10. Quiz Review 1. Rewrite the following as an equivalent DISJUNCTION! a. 2x ≠ 4 a. (2x < 4) ∨ (2x > 4) b. (b - 2 < 2) ∨ (b - 2 > 2) b. b - 2 ≠ 2 • Write the negation of each in simplest terms! • A. 10 + x < 5 • B. I never fail quizzes. • C. Math is logical. • D. It is not true that I am a good baseball player. A. 10 + x ≥ 5 B. I sometimes fail quizzes C. Math is not Logical. D. I am a good baseball player.

11. Quiz Review • Write the following in symbolic form using the letters given. In each case the letter is the positive value • of the statement! a. The absolute value of x is equal to 2 if and only if x =2 or x = -2. (p: absolute value of x is 2; q: x = 2; r: x = -2) b. If I’m late, then I’ll get into trouble, and if I’m not late, then I won’t get into trouble.. (l,t) Answers placed on board!

12. Thursday 10/2/08 • Take out HW – “Law of Contrapositive”; Place essay in box! • Complete Pre-game Warm-up! See Quiz Review • 3. Logic Proofs • - Modus Tollens • - Chain Rule (Law of Syllogism) • HW – 1. Law of Contrapositive / Modus Tollens #21-30 • 2. Complete Chain Rule Worksheet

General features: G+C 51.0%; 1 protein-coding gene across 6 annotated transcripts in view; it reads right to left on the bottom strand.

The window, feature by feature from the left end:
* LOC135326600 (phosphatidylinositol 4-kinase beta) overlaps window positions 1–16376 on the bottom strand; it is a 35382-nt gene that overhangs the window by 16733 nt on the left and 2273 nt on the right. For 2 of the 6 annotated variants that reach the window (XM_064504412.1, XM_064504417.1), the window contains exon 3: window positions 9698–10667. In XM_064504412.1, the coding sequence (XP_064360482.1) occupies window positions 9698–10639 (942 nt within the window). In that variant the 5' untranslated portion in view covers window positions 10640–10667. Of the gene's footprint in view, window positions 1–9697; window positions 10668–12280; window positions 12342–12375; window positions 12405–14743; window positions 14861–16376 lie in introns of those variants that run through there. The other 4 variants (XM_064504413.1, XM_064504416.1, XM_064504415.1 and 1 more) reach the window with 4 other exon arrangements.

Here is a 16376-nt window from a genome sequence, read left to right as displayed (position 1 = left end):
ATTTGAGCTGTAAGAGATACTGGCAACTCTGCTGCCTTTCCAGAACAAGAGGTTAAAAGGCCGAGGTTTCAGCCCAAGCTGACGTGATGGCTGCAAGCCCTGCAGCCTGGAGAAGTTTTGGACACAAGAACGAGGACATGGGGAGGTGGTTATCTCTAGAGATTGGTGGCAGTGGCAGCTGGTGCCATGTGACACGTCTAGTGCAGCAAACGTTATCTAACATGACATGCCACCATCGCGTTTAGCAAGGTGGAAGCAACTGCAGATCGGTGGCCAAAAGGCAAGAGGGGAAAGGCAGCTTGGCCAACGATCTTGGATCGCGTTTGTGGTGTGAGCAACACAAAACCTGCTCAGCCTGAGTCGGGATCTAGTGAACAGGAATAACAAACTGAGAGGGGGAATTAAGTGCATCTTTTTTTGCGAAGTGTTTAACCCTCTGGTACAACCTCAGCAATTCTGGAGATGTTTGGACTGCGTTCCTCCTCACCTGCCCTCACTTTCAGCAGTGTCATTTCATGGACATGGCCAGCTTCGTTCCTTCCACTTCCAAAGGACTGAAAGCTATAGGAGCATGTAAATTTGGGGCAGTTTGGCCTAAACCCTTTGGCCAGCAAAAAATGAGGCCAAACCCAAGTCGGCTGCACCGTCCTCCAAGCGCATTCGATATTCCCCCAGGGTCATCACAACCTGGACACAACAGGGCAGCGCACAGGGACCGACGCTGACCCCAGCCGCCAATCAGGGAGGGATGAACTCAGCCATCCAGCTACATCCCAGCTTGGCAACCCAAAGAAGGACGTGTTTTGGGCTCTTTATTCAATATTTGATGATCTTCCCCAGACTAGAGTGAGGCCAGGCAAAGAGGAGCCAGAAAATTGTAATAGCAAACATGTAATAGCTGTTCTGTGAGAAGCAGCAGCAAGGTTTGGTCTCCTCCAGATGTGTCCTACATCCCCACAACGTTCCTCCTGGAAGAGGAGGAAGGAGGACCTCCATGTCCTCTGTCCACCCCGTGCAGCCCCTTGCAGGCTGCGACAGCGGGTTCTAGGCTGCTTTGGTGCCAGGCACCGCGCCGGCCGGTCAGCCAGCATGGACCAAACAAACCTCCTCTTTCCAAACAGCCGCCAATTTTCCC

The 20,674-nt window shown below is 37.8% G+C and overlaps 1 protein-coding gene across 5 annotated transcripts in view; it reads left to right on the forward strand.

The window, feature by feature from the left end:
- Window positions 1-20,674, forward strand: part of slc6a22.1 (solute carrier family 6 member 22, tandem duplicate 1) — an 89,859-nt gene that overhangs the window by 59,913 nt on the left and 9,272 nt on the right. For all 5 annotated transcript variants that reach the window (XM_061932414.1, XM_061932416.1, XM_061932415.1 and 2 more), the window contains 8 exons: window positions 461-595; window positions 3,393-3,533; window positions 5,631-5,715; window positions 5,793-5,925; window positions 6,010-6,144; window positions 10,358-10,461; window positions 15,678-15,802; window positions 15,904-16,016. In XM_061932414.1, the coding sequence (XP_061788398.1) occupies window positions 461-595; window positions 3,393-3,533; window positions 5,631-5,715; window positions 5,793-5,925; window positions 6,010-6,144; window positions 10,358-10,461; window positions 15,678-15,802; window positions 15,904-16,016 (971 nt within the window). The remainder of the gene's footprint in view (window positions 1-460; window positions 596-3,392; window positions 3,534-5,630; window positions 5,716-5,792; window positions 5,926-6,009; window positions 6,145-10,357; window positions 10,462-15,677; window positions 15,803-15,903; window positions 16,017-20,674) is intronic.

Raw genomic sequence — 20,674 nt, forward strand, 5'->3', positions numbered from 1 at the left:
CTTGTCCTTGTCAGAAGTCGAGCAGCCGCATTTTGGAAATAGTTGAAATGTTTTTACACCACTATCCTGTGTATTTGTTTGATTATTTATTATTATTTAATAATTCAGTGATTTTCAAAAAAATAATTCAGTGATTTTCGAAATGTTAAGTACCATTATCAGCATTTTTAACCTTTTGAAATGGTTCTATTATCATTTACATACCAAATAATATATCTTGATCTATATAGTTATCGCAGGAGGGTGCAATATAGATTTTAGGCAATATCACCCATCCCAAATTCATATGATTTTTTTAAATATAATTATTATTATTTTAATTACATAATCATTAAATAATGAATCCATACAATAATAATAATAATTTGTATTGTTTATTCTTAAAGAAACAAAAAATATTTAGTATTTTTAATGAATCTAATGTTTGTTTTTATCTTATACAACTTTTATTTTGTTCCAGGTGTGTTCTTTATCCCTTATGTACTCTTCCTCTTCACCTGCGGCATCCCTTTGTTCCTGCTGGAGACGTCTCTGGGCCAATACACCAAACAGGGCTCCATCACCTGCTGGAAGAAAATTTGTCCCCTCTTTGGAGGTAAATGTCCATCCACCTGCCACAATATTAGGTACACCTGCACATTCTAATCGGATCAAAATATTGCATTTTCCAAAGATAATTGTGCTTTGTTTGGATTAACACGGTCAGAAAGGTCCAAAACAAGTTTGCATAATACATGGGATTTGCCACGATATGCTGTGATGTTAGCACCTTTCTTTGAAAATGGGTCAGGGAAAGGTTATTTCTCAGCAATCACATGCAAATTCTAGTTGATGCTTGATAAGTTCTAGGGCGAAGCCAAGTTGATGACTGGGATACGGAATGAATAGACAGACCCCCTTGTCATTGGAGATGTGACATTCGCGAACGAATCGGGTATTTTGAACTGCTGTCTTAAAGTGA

13. Law of Modus Tollens Given: If the tickets are sold out (t), then we’ll wait for the next show. (w) We do not wait for the next show. Prove: The tickets were not sold out. Write the problem in symbolic notation!

14. Law of Modus Tollens Given:t →w t → w ~w ~ w Prove:~ t ~ t or [(t → w) Λ ~ w] → ~ t Set up a truth table to prove!

15. Prove [(t → w) Λ ~ w] → ~ t

16. Prove [(t → w) Λ ~ w] → ~ t [(t → w) Λ ~ w] → ~ t is a Tautology therefore a valid argument!

17. Law of Modus Tollens • The law of Modus Tollens states when 2 given premises are true, one a conditional and the other the negation of the conclusion of that conditional, it then follows that the negation of the hypothesis of the conditional is true. • Given a conditional and the negation of the conclusion then the negation of the hypothesis is true. (combining Law of Contrapositive and Law of Detachment) • p  q, ~q therefore ~p

18. Invalid Arguments All premises are true but they do not all lead to a valid argument. Example: pq q no conclusion pq ~p no conclusion End for Today

19. Friday 10/3/08 • Take out HW – “Law of Contrapositive, Chain Rule worksheet” • Complete Quiz Retake! See Quiz Reviewhandout • 3. Logic Proofs • - Discuss Valid arguments • - Chain Rule (Law of Syllogism); Applications of chain rule • - Law of Disjunctive Inference • HW – 1. Law of Disjunctive Inference worksheet • 2. Application of Chain Rule #2-40 (evens)